In his book Console Wars, Blake Harris reveals a mantra that video game industry insiders spouted in the ’80s: “the name of the game is the game.” Translation: If you don’t have awesome games on offer, there’s no point in trying.
Early adopters know the struggle. It’s the reason why I haven’t bought a Nintendo Switch yet—I don’t think it has enough solid games.
It’s the same reason why I think the Nintendo New 2DS XL is worth a look for kids and adults alike. OK, so it’s not the new hotness, not by any stretch, but this portable system has accumulated a staggering library of games.
Want to jump into the latest Pokémon game? It’s on the New 2DS XL. Love wailing on Super Smash Bros? Come and get it. Let’s say you prefer a laugh-out-loud funny romp: Mario and Luigi are present and accounted for. Maybe you’d like to revisit a childhood favorite? Remakes of Star Fox 64 and The Legend of Zelda: Majora’s Mask are both available. Gotta have your Mario fix? Super Mario 3D Land is one of the best Nintendo’s ever made.
Nintendo New 2DS XL
The plastic clamshell is equally well-suited for kids and klutzy adults. Amazing back catalog of games, super affordable. Plus, you get an AC adapter.
Low-res screens. The toothpick stylus is hilariously tiny. Mediocre battery life for a modern gadget. Not as sexy or exciting as a Switch.
How about retro games? Well, the New 2DS XL has Nintendo’s Virtual Console, which lets you buy classics from the Game Boy, NES, SNES, and other systems. The Switch doesn’t have this capability, and Nintendo hasn’t even confirmed if or when its back catalog will be available for purchase.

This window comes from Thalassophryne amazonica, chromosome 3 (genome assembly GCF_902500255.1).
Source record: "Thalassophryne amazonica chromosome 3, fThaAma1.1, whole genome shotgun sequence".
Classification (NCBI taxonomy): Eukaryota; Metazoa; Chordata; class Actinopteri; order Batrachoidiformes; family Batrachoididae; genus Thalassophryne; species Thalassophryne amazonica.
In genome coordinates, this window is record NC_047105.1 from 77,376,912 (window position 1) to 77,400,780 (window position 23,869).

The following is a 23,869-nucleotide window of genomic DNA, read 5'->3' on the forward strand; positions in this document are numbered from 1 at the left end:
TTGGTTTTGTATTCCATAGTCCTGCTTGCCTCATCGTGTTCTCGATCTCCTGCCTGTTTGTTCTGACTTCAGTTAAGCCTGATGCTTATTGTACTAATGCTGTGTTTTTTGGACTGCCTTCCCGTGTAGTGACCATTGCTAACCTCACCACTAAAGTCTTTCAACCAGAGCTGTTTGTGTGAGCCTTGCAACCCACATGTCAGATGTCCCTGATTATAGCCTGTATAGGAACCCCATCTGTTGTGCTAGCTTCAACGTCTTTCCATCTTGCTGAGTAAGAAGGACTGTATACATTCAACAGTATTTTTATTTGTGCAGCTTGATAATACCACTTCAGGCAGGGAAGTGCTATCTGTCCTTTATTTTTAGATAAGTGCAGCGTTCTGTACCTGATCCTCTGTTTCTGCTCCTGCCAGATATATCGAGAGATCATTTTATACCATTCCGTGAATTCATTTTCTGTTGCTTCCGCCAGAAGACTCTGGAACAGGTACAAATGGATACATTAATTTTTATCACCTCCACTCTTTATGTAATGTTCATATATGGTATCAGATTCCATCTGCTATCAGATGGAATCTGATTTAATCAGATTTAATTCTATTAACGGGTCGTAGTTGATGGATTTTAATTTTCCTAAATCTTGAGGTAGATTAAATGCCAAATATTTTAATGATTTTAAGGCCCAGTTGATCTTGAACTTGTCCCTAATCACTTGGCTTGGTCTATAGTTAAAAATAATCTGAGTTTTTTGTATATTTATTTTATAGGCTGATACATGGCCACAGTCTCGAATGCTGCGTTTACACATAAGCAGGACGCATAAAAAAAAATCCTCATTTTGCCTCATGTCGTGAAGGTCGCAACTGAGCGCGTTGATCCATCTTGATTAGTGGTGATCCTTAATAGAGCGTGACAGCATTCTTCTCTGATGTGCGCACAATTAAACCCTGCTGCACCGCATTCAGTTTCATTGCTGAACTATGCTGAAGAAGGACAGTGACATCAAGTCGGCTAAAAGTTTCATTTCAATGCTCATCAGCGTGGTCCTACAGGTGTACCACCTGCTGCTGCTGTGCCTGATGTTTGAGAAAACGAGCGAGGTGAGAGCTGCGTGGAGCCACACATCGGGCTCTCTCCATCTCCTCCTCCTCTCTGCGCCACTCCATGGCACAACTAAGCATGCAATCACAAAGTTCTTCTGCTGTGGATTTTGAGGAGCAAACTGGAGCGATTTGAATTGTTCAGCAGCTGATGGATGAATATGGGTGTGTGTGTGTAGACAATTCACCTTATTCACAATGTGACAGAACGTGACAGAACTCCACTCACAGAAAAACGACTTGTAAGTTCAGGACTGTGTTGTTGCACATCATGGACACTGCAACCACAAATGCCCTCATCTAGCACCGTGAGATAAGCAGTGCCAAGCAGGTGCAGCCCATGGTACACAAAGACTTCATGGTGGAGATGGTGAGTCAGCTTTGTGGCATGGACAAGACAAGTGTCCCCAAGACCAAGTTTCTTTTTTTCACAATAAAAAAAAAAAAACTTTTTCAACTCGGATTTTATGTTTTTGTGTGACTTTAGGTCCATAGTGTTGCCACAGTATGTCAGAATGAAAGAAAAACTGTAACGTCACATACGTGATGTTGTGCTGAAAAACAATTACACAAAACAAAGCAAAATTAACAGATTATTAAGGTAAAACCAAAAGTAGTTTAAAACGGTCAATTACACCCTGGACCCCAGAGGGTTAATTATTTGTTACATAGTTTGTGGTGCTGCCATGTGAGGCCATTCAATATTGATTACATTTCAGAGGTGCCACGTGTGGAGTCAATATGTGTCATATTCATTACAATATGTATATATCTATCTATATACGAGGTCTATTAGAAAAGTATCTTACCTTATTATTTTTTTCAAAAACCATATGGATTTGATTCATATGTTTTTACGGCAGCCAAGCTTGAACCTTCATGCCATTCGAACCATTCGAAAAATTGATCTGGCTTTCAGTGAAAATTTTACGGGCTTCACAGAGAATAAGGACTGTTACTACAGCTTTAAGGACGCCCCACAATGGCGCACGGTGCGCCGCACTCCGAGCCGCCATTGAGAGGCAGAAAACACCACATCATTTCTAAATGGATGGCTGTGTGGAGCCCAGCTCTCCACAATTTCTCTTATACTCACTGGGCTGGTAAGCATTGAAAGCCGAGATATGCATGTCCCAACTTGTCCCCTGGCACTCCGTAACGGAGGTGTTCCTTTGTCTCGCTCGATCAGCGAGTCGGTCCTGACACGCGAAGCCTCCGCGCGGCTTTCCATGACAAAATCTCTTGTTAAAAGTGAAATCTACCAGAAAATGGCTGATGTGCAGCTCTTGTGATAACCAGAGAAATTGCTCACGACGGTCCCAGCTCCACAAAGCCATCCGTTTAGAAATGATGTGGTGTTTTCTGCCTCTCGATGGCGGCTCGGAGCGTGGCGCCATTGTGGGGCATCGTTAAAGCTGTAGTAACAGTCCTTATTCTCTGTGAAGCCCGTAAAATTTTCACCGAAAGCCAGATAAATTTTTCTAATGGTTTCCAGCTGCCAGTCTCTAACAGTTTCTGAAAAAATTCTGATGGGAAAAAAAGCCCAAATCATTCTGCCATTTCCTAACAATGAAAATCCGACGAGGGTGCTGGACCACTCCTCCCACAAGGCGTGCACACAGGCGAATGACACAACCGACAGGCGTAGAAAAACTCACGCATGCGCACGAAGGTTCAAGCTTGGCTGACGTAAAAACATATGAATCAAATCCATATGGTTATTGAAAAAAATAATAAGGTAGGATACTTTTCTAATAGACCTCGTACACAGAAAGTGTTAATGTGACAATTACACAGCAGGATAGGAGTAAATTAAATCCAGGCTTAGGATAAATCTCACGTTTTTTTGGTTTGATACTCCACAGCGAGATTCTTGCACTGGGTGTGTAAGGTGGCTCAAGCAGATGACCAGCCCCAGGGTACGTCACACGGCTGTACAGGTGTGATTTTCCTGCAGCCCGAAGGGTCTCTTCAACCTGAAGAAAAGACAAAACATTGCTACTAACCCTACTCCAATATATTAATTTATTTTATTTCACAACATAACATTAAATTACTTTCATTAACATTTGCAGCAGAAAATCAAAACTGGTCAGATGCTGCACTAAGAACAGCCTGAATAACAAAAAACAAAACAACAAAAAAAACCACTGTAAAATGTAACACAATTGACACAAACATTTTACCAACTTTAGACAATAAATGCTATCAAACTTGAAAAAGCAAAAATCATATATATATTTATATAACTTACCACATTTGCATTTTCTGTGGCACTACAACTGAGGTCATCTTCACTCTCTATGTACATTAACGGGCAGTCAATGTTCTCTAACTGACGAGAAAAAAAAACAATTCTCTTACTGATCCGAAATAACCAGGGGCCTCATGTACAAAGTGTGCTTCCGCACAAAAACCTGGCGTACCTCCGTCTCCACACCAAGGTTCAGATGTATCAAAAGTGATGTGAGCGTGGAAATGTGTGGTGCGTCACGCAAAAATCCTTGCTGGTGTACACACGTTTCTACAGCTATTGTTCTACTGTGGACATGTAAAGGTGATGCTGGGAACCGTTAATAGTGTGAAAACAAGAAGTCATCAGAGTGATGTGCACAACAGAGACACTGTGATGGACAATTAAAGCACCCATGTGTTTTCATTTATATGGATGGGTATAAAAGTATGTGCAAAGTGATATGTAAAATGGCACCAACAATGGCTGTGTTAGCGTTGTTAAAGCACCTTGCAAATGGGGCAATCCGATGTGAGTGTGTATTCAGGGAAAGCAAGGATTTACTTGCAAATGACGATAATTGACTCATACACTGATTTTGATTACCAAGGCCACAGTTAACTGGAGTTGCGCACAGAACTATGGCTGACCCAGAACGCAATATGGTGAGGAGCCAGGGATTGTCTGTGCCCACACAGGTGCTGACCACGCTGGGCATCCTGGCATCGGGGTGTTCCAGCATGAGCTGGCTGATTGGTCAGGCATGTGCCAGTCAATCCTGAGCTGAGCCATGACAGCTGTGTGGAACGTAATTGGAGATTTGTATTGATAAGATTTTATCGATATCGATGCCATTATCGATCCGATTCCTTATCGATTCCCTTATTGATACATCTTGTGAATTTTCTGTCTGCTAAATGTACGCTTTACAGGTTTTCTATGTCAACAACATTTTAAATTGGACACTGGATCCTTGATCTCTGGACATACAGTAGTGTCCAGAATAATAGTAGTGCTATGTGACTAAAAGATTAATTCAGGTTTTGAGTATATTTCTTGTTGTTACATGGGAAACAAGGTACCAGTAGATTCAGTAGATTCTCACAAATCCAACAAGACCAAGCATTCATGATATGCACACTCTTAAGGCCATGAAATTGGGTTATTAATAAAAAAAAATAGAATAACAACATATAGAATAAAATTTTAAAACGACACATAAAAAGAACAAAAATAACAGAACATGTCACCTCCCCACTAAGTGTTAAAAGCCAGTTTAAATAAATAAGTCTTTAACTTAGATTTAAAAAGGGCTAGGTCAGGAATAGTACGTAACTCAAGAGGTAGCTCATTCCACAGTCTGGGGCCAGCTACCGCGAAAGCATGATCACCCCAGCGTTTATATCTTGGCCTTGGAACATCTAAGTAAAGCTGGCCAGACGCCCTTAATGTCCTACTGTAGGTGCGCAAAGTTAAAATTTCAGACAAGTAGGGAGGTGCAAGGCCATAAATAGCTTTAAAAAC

At $149, the New 2DS XL is a great way to get into some of my favorite Nintendo games. It features the faster processing power of the flagship Nintendo New 3DS XL, but without the glasses-free 3-D screen, saving you $50. I think the vast majority of gamers won’t miss this feature at all. Despite its lower price, the New 2DS XL includes an accessory the New 3DS XL notoriously omitted—an AC adapter.
The controls on the New 2DS XL all feel satisfying and responsive, and there’s NFC built in so you can use Amiibo figurines with compatible titles. The screens are bright and colorful, even if they aren’t as sharp or contrasty as what you’d find on an average smartphone.
If there’s anything I found lacking when I used the New 2DS XL, it would be the strange design compromises. In the US, there’s only one color option, so I hope you like black and turquoise. Other regions get a striking orange and white version, which I find way more appealing. Weirder still, the included touchscreen stylus is so dinky it’d make even a seven year old scoff.
Battery life can be a little weak, and I find most 3DS and 2DS systems can get around 6 hours of play depending on settings. Beware that even in sleep mode, these Nintendo handhelds only last a couple days before requiring a charge.
The upside to Nintendo’s engineering is that the New 2DS XL seems like it can survive some punishment. Sure, there’s a hinge that could snap if abused, but the device folds in on itself to protect both screens when not in use. That’s a stark contrast to the Switch’s open-face sandwich design that puts its most vulnerable component front-and-center, begging for scratches.
If you’ve held off on a Nintendo 3DS-compatible system, the New 2DS XL leaves you with no more excuses. While the Switch is an amazing console with tons of potential, this Nintendo handheld unlocks a world of great games on the cheap.
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